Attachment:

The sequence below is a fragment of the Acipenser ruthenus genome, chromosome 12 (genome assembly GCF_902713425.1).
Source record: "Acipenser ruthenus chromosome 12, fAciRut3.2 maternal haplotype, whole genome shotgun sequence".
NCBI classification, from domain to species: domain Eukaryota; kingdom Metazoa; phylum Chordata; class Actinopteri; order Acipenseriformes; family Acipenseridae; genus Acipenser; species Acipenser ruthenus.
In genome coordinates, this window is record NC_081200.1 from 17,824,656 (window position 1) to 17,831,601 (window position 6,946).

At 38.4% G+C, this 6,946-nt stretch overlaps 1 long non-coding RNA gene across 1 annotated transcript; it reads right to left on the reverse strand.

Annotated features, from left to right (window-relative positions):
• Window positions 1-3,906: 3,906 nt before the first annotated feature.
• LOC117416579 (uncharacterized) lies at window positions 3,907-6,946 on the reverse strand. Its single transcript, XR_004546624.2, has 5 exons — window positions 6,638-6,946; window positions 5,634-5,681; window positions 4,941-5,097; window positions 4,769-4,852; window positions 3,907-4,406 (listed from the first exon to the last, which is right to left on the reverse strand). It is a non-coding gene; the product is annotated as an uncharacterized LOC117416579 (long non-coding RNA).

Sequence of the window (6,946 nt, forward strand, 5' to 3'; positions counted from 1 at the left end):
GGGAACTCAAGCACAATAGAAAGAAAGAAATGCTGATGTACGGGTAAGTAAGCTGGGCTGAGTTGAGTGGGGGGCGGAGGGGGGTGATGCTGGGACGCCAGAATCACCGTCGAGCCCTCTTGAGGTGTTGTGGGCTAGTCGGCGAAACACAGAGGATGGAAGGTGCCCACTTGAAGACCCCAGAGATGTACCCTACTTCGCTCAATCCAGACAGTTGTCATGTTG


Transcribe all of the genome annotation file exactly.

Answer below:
The sequence below is a fragment of the Acipenser ruthenus genome, chromosome 12 (genome assembly GCF_902713425.1).
Source record: "Acipenser ruthenus chromosome 12, fAciRut3.2 maternal haplotype, whole genome shotgun sequence".
NCBI classification, from domain to species: domain Eukaryota; kingdom Metazoa; phylum Chordata; class Actinopteri; order Acipenseriformes; family Acipenseridae; genus Acipenser; species Acipenser ruthenus.
In genome coordinates, this window is record NC_081200.1 from 17,824,656 (window position 1) to 17,831,601 (window position 6,946).

At 38.4% G+C, this 6,946-nt stretch overlaps 1 long non-coding RNA gene across 1 annotated transcript; it reads right to left on the reverse strand.

Annotated features, from left to right (window-relative positions):
• Window positions 1-3,906: 3,906 nt before the first annotated feature.
• LOC117416579 (uncharacterized) lies at window positions 3,907-6,946 on the reverse strand. Its single transcript, XR_004546624.2, has 5 exons — window positions 6,638-6,946; window positions 5,634-5,681; window positions 4,941-5,097; window positions 4,769-4,852; window positions 3,907-4,406 (listed from the first exon to the last, which is right to left on the reverse strand). It is a non-coding gene; the product is annotated as an uncharacterized LOC117416579 (long non-coding RNA).

Sequence of the window (6,946 nt, forward strand, 5' to 3'; positions counted from 1 at the left end):
GGGAACTCAAGCACAATAGAAAGAAAGAAATGCTGATGTACGGGTAAGTAAGCTGGGCTGAGTTGAGTGGGGGGCGGAGGGGGGTGATGCTGGGACGCCAGAATCACCGTCGAGCCCTCTTGAGGTGTTGTGGGCTAGTCGGCGAAACACAGAGGATGGAAGGTGCCCACTTGAAGACCCCAGAGATGTACCCTACTTCGCTCAATCCAGACAGTTGTCATGTTG